I took a nap this afternoon and felt slightly better after dinner. It’s Catherine’s last night here before she returns to Las Vegas. Instead of another late night at the milonga I decided that I really need to get some rest for my morning class.

*The picture is what I see when I leave my apartment in the morning on Viamonte.

Sunday, January 13, 2008

Another Quiet Sunday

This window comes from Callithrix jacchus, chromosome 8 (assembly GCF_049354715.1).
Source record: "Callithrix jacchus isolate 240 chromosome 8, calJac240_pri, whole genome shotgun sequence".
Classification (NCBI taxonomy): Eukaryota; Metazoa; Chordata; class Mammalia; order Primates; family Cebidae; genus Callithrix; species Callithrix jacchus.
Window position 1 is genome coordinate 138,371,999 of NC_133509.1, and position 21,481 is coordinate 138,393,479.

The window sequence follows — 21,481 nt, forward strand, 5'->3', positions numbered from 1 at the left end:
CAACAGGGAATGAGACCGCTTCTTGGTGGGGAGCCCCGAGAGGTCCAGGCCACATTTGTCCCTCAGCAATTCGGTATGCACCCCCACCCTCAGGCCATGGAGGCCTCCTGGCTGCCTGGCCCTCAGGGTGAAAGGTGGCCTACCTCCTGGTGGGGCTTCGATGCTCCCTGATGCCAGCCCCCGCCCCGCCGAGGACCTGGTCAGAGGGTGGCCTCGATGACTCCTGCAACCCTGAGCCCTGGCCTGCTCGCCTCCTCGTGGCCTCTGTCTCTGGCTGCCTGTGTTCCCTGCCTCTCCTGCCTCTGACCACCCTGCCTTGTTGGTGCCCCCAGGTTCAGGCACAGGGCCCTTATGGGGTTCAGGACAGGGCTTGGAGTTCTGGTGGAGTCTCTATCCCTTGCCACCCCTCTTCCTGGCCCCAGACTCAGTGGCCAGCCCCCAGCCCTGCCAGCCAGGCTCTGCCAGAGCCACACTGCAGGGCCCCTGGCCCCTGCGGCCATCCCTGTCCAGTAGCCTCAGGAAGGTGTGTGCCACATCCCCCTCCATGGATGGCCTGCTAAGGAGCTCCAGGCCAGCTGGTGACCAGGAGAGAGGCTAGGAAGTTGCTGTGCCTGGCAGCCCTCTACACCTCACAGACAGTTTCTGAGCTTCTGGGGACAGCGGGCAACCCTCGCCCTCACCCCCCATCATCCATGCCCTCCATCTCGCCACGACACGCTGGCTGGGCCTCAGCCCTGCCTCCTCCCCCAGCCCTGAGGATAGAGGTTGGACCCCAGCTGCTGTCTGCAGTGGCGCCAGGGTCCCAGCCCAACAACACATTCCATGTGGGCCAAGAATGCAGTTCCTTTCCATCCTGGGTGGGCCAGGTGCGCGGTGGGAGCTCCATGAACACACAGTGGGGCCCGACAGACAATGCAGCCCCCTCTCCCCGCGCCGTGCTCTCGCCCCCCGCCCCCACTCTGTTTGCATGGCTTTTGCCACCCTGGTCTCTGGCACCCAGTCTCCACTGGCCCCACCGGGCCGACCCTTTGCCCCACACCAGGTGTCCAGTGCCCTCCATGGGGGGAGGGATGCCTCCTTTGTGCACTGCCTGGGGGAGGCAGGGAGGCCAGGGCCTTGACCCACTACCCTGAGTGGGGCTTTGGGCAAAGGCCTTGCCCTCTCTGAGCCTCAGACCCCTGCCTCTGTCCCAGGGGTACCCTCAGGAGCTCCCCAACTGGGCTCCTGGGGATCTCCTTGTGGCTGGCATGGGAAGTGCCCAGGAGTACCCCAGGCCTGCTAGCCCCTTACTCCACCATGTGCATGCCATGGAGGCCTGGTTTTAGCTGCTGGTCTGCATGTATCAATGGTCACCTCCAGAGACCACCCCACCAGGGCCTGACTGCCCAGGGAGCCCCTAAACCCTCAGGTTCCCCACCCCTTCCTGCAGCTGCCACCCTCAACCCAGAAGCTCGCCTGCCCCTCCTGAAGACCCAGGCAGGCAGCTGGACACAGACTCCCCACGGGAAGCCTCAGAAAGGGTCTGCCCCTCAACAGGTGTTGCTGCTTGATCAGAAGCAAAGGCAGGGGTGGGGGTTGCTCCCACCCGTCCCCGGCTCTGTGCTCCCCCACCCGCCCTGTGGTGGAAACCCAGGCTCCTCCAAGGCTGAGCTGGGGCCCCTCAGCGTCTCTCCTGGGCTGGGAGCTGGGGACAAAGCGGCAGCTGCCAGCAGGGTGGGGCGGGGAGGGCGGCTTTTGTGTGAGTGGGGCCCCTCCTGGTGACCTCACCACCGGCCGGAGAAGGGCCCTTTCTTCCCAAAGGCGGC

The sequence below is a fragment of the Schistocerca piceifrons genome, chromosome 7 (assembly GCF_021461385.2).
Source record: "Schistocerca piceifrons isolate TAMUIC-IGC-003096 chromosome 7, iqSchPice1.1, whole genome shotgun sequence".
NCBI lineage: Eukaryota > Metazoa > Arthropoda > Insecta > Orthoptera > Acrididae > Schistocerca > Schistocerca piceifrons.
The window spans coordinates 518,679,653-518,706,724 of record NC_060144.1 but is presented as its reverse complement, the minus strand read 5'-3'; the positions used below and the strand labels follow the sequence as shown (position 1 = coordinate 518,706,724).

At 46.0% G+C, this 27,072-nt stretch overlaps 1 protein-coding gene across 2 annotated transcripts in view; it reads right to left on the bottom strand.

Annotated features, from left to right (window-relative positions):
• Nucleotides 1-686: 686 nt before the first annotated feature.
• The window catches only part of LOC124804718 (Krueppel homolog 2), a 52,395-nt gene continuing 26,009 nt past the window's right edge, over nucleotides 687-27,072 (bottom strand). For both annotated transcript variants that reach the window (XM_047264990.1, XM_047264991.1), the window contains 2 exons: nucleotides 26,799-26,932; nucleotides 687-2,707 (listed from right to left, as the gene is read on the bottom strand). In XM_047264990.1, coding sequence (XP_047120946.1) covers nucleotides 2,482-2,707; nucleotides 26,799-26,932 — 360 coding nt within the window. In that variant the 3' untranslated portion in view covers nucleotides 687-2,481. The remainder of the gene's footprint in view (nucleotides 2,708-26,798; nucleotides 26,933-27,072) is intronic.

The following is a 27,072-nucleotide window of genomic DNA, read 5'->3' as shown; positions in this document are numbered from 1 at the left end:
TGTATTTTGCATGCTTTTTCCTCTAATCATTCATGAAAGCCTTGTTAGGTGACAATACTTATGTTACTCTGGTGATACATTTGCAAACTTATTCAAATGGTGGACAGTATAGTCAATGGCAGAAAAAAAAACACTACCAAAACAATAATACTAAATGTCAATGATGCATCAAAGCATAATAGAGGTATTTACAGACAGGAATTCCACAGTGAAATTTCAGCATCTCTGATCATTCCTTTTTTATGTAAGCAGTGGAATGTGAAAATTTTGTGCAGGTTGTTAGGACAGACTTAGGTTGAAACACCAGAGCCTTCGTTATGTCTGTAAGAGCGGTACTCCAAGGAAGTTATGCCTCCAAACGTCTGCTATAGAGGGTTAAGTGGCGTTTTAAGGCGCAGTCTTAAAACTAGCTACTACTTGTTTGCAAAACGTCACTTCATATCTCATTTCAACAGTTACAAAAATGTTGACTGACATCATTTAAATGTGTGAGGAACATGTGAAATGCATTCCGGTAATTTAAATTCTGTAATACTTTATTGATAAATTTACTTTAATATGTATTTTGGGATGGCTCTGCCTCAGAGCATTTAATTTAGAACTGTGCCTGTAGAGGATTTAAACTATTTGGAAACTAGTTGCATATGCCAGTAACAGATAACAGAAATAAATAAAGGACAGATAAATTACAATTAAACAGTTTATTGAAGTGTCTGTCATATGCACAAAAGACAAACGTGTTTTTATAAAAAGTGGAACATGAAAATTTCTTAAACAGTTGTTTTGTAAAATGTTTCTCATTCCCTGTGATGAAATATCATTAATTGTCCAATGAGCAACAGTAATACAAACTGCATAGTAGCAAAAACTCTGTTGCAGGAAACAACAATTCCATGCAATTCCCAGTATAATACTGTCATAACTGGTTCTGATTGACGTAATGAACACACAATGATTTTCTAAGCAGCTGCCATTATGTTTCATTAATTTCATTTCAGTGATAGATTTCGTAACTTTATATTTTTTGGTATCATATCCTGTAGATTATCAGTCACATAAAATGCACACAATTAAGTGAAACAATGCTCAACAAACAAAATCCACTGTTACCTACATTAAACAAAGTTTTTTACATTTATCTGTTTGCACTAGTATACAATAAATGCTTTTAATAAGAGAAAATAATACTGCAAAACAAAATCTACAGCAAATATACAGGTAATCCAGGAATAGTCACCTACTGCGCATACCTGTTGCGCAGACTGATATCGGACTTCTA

Time is going by so quickly. I can’t believe that half of my trip is almost over and I’m just getting started. Last week we had some power outages in short due to the changes in the environment as it was announced by the new president. Luckily I wasn’t affected other than having to eat my dinner in Chinatown in very dim lighting. Catherine, who rented a place on Av. De Mayo and Uruguay not far from me, did loose power for a short period one evening. The energy crisis continues in reality due to the insufficient supply for the growing demand of the city and the fact that the high government subsidies give very little incentive for people to consume conservatively. Last winter the government authorized to cut powers to factories to ensure power supply to private homes in order to secure public support for the upcoming election. Obviously it wasn’t good for the companies or the economy. This country has lots more problems and that’s just the tip of the iceberg. Another serious disaster that stroke closer to home this time is the internet outage. Ever since coming here I’ve had the luck of reaching two open access wireless networks with good signal strength; however, I haven’t been able connect to neither one of them since Friday because one is now password protected and the other one is no longer visible. It’s scary to know how much I’ve gotten use to depend on it. I feel completely lost without internet connection. The good thing is that it forced me to actually do something more productive, like learning Spanish, finally! I sat around for two occasions this weekend and worked on the gigantic Spanish grammar book I brought with me for the trip.